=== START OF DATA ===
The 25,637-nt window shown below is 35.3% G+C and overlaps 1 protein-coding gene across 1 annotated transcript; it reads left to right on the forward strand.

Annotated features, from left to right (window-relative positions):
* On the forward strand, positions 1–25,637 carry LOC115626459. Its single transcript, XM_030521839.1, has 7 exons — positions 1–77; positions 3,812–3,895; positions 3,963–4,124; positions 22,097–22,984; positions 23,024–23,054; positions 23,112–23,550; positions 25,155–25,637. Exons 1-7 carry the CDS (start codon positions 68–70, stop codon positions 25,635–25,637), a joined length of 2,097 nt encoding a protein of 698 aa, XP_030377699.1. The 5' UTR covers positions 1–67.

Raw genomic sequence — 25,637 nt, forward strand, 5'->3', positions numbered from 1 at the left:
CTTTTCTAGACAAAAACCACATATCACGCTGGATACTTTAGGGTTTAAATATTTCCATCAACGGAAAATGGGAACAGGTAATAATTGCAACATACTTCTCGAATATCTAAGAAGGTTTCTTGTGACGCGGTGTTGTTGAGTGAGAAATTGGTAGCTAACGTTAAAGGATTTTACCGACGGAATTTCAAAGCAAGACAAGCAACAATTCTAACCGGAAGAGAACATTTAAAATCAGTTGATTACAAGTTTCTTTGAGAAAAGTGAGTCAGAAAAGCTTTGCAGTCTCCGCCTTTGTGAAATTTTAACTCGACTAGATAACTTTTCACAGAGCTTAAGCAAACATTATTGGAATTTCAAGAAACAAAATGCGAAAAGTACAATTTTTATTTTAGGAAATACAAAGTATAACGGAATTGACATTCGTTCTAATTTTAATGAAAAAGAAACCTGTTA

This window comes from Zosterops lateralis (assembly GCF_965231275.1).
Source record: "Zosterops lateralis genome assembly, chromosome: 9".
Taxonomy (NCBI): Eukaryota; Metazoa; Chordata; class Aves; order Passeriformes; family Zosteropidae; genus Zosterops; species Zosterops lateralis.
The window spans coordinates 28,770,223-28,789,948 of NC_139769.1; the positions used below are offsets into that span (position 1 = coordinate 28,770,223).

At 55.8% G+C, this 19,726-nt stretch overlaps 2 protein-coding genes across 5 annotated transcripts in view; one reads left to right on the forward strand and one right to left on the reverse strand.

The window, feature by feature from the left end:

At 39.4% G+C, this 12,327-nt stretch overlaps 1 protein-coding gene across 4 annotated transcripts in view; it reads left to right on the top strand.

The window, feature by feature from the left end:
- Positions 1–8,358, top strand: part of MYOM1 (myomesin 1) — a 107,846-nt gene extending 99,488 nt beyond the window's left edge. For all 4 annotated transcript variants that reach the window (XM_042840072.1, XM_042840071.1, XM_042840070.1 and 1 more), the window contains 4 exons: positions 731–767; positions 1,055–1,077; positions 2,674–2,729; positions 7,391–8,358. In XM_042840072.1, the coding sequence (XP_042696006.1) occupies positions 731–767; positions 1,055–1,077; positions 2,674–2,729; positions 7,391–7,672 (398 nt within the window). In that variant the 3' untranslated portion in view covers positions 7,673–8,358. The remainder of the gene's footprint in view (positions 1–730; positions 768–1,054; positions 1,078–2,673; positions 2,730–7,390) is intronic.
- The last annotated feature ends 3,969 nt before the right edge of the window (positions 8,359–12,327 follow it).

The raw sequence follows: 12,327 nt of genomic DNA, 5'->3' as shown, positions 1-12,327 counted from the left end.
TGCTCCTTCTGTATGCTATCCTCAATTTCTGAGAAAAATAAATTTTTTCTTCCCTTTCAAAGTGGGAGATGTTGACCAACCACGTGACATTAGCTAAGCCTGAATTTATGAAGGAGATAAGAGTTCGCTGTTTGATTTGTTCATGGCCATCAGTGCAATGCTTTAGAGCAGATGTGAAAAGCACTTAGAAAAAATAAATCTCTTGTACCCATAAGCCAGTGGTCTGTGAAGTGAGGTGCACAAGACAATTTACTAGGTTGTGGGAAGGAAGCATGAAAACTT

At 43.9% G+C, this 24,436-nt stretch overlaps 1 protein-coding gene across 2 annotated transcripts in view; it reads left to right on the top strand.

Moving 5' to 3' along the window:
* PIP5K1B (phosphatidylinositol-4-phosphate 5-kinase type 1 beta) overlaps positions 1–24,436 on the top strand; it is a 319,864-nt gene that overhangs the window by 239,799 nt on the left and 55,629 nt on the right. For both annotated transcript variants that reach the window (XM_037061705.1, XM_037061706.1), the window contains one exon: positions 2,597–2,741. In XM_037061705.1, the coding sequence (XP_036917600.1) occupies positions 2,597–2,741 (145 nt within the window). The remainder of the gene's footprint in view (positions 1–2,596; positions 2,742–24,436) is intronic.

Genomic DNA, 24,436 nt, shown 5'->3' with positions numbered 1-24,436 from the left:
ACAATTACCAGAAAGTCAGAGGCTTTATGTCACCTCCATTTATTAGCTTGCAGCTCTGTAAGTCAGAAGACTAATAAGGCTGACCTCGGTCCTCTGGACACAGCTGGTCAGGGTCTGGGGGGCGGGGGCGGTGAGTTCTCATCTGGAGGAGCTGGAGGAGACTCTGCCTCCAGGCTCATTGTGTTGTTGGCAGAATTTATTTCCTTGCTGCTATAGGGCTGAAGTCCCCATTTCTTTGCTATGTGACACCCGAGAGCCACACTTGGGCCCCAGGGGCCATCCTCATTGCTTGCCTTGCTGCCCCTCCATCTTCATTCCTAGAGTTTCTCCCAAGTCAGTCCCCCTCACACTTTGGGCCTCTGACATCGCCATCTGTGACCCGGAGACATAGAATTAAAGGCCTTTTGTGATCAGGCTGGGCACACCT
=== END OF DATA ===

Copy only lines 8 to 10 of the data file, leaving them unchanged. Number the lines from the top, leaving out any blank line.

Taxonomy (NCBI): Eukaryota; Metazoa; Chordata; class Aves; order Passeriformes; family Zosteropidae; genus Zosterops; species Zosterops lateralis.
The window spans coordinates 28,770,223-28,789,948 of NC_139769.1; the positions used below are offsets into that span (position 1 = coordinate 28,770,223).

At 55.8% G+C, this 19,726-nt stretch overlaps 2 protein-coding genes across 5 annotated transcripts in view; one reads left to right on the forward strand and one right to left on the reverse strand.